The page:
I, with Amber and Addey, thank you for being a part of our little legion of lowercase letters.

Thank you for reading, contributing, and supporting us.  We wouldn’t be here without you!

Writerly Inspirations: August Thirtieth

Happy Friday! This week on the blog we have another collaborative piece you can take with you into the holiday weekend.

Addey and I collaborated on a poem (poems are easier to write collaboratively it seems!) that you can read below.

To concoct this poem, Addey and I texted lines back and forth (we stole the idea from the poem Amber and Addey wrote a few weeks ago). It’s a fun way to get some inspiration if you’re feeling a little bit stuck–you never know where a poem or story is going to go when using this method, and usually it’s not where you would expect!

Try collaborating with a writer friend and see how your separate inspirations combine into one creative work, and check out our poem below!

Sleepwalker

by Nicole McConnell and Addey Vaters

What does it mean?

When you dream about someone–

someone lost to the dark abyss?

And no gravity exists to pull you to the light.

A light that glistens on broken shards of mirror

like the stars had fallen from the sky.

The sky might as well have fallen down–

it should have, but you held up the sky as every

night I dreamed to have your strength–

prayed that the falling stars would give me peace,

because every day I have to wake without you.

On Tropes

So the editors and I, while in a design meeting for the upcoming fall journal, got to talking about Hunger Games. I have read only two of the three books because, to me, they were a dry and slow read. Except for when the author would speed up during the beginning and ending, the prose was slow, and used a lot of tropes. Our talk about books didn’t stop there, as the Twilight series, the Mortal Instruments series, the Throne of Glass series, and so many more rely on the “love triangle” trope. I didn’t really care for the love triangle in Hunger Games, but when I went to finally watch the movies just few a weeks ago, I watched the trope play out on screen. I’m still struggling to figure out if I like the book or the movie better, but that is for another discussion. Addey, Amber, and I agree that some tropes right now are overdone in both books and movies/television.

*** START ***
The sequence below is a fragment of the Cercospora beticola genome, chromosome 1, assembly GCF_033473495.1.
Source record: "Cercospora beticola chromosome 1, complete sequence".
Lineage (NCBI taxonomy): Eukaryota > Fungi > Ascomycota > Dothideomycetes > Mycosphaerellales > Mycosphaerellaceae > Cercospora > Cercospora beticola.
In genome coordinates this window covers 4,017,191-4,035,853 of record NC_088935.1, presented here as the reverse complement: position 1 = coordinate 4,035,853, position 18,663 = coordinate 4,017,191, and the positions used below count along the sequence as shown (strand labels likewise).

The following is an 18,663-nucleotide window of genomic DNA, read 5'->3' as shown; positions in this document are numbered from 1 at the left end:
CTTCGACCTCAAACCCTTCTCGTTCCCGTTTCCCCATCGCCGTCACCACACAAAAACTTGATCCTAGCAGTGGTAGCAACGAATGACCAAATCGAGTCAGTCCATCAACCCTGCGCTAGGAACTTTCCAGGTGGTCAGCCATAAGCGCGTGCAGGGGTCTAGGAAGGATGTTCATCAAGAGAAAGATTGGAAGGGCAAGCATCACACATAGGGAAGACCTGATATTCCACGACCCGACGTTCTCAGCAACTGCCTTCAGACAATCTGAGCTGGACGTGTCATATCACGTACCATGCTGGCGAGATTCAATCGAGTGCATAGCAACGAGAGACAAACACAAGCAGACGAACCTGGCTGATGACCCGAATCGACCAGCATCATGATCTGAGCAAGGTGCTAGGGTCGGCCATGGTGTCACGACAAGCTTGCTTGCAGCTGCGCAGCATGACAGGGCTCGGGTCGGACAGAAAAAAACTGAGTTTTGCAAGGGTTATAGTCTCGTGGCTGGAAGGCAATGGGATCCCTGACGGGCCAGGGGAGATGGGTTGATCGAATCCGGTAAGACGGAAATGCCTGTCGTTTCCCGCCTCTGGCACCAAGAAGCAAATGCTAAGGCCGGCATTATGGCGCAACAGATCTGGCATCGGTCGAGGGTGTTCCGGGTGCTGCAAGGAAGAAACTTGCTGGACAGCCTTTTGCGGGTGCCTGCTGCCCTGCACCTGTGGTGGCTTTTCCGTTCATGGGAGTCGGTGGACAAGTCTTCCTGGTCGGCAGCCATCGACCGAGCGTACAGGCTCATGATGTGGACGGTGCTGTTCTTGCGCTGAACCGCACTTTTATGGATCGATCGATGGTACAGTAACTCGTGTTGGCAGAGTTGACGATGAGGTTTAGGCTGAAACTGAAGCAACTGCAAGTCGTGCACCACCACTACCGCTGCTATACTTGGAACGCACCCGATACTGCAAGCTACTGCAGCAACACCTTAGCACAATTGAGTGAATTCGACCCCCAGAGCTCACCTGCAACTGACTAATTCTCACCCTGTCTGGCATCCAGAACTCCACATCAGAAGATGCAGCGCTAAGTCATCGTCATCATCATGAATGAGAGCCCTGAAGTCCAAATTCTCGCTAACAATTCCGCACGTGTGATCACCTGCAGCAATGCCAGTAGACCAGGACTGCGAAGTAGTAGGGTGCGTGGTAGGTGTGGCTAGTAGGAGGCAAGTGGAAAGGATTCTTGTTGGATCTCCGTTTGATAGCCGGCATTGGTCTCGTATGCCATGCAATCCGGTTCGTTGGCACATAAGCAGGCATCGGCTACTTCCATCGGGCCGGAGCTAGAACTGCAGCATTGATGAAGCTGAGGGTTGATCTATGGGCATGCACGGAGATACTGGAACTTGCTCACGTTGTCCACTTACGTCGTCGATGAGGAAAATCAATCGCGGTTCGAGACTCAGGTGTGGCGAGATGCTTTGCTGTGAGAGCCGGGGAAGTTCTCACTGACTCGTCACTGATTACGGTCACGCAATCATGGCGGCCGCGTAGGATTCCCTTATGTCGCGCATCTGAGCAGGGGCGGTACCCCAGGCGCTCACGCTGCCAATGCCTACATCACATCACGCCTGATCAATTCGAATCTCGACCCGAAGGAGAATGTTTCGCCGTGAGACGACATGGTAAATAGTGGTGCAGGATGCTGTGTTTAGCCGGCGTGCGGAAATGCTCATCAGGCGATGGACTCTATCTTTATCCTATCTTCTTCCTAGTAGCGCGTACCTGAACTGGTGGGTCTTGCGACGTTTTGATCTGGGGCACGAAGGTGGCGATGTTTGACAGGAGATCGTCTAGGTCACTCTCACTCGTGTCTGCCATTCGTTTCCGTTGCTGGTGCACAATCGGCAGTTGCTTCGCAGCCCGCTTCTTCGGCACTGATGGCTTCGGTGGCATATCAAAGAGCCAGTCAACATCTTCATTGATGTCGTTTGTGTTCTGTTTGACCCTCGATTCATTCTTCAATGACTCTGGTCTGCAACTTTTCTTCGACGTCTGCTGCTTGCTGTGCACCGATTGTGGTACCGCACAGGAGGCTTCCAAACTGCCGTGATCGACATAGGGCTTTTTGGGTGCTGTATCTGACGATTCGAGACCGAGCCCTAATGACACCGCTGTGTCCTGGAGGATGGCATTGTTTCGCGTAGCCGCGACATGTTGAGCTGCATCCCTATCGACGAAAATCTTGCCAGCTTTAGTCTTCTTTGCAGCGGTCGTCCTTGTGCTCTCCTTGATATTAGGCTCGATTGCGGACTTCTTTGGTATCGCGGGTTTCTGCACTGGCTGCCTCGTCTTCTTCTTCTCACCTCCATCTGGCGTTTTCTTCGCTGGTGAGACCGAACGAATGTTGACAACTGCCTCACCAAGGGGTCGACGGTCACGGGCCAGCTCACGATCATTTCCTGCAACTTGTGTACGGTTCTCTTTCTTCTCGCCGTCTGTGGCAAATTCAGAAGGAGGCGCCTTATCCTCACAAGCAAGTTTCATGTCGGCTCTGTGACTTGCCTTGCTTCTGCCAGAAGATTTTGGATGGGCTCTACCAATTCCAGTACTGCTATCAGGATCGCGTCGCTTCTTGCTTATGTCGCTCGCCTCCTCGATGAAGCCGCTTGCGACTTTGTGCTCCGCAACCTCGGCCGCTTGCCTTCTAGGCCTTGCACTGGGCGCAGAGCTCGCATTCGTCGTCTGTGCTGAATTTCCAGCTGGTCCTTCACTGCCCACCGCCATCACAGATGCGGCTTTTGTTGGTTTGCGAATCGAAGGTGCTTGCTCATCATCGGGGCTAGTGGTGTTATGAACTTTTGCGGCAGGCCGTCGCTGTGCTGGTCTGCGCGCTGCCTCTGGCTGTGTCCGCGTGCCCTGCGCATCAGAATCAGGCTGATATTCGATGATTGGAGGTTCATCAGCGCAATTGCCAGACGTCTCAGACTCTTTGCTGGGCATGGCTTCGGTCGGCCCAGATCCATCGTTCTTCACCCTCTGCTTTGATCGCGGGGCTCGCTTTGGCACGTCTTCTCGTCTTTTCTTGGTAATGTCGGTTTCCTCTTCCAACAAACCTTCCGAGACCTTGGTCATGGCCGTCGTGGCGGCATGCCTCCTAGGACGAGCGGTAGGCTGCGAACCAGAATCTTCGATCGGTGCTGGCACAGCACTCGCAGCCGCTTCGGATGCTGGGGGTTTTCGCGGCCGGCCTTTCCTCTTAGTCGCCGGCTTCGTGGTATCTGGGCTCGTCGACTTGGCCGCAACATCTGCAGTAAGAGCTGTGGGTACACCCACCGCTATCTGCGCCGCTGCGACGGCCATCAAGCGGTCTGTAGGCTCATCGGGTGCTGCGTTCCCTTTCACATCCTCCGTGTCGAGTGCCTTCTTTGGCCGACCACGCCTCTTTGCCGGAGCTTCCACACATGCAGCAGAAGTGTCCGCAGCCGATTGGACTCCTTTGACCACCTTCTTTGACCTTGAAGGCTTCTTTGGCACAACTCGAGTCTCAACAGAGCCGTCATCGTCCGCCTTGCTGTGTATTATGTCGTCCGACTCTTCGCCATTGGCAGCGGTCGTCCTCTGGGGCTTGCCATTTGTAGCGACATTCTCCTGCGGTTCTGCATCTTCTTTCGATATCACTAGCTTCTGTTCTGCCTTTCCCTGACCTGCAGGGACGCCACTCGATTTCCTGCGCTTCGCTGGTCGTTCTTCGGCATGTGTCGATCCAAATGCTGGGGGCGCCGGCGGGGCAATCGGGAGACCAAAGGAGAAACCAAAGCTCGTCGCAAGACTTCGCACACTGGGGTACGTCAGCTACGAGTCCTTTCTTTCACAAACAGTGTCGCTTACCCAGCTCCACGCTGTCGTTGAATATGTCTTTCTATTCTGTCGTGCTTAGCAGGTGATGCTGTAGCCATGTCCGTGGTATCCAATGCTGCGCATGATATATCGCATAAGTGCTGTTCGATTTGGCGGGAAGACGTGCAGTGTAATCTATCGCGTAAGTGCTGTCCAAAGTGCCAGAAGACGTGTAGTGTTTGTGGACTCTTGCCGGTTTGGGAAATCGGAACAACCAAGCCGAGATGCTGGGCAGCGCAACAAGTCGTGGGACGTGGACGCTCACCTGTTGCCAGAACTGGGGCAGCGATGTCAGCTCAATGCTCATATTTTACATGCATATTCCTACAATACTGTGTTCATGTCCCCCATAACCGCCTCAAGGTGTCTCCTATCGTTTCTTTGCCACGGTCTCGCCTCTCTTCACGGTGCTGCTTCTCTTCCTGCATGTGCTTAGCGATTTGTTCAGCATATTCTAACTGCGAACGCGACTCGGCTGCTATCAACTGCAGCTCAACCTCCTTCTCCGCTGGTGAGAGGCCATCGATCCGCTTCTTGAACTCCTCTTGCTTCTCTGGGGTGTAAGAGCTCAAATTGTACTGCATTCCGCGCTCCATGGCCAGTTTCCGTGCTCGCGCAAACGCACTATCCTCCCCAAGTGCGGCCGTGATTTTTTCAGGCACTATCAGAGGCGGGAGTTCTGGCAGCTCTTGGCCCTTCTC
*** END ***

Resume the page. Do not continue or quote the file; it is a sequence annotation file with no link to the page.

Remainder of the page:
Tropes, as we writers and readers know, are common underlying subplots to a story–building blocks to the main thread that help develop characters. If you look up writing tropes that are over done, “love triangle” is usually always the first one listed. Why? What makes people like reading about love triangles, and why do writers feel they have to write tropes?

I went to a workshop about putting clever twists on common tropes and here is what I learned: tropes are proven concepts that readers will read, but nevertheless they are common and overused. It really is a shortcut a writer can use to describe the subplot. But, tropes can also be a sort of useful tool. Tropes are a way to express an idea to an audience, and every genre can have tropes that fit just within that particular genre.

What tropes really do as building blocks is set up internal conflict and tie the theme to the story. It can help the log line, pitch, hook, and blurb because these tropes can be used as phrases or keywords for easier searches for readers which might sell more books.

Now here is the kicker–the twisted part to make a common trope yours. Play with “what if;” what aspects can be changed. I think this is why Hunger Games did so well–because the idea, the story, the conflict, was so original and different, it intrigued other readers and writers. And now, like Addey said in our conversation, the idea of Hunger Games is no longer original as other writers have used the idea for inspiration.